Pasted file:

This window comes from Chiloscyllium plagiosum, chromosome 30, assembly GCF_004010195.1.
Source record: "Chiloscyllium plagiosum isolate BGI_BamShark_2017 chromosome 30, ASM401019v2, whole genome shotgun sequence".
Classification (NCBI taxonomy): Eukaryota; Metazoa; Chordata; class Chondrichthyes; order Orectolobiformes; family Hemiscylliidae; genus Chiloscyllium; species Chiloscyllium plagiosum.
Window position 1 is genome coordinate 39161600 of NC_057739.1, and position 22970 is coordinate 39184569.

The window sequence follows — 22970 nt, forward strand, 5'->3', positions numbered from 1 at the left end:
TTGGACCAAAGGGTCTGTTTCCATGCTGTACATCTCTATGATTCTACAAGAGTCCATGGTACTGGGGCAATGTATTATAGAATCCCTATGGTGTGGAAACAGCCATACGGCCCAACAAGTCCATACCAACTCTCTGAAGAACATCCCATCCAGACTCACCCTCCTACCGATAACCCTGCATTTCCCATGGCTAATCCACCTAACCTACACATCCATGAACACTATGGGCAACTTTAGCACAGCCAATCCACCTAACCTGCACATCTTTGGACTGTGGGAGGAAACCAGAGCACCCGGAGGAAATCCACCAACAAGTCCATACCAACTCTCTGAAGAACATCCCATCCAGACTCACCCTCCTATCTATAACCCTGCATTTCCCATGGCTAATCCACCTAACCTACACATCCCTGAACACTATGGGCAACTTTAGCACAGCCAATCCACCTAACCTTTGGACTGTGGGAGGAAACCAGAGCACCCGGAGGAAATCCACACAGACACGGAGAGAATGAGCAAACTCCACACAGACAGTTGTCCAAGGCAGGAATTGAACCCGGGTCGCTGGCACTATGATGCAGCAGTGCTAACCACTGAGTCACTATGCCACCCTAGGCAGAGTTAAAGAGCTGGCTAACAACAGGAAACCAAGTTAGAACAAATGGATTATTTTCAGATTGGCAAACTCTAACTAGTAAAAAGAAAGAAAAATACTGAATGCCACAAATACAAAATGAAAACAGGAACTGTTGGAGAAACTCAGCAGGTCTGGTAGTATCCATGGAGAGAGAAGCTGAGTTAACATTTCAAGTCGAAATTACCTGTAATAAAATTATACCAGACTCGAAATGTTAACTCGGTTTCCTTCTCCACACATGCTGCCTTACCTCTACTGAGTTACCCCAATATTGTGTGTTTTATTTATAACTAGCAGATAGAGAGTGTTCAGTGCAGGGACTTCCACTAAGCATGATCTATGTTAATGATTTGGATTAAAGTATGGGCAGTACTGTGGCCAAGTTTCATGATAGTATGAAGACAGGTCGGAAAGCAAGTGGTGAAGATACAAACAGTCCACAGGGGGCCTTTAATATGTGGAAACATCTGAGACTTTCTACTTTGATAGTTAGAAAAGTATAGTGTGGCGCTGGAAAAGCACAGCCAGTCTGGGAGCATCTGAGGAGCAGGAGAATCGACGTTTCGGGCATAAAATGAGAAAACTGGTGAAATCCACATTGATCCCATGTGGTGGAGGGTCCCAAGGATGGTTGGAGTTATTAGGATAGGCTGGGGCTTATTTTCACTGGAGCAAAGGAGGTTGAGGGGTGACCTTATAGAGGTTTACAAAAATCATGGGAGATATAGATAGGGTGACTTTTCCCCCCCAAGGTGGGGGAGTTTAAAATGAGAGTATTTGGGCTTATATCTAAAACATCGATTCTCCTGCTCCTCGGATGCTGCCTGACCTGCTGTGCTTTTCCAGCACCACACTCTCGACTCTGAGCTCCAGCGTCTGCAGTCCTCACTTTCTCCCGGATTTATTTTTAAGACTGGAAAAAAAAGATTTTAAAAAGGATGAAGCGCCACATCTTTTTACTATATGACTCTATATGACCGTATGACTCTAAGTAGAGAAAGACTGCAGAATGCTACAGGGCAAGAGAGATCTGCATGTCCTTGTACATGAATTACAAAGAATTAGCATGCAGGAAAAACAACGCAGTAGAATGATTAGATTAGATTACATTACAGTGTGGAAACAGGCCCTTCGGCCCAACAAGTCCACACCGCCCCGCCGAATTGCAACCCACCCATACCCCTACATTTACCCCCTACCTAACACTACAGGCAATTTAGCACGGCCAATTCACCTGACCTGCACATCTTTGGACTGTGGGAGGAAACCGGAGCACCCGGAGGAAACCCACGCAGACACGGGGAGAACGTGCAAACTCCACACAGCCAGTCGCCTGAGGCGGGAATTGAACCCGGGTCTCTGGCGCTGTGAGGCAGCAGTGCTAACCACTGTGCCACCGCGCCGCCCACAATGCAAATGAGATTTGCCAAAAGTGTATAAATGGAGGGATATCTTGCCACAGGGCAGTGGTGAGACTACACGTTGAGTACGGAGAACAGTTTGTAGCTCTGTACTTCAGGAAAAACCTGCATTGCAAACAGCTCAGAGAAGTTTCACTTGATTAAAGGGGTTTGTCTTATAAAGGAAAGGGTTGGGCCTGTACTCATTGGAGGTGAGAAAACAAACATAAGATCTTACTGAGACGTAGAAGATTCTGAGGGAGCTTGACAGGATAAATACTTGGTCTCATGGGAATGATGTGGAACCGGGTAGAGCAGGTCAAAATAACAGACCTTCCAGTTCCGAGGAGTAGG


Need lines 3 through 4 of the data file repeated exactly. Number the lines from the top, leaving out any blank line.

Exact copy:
Classification (NCBI taxonomy): Eukaryota; Metazoa; Chordata; class Chondrichthyes; order Orectolobiformes; family Hemiscylliidae; genus Chiloscyllium; species Chiloscyllium plagiosum.
Window position 1 is genome coordinate 39161600 of NC_057739.1, and position 22970 is coordinate 39184569.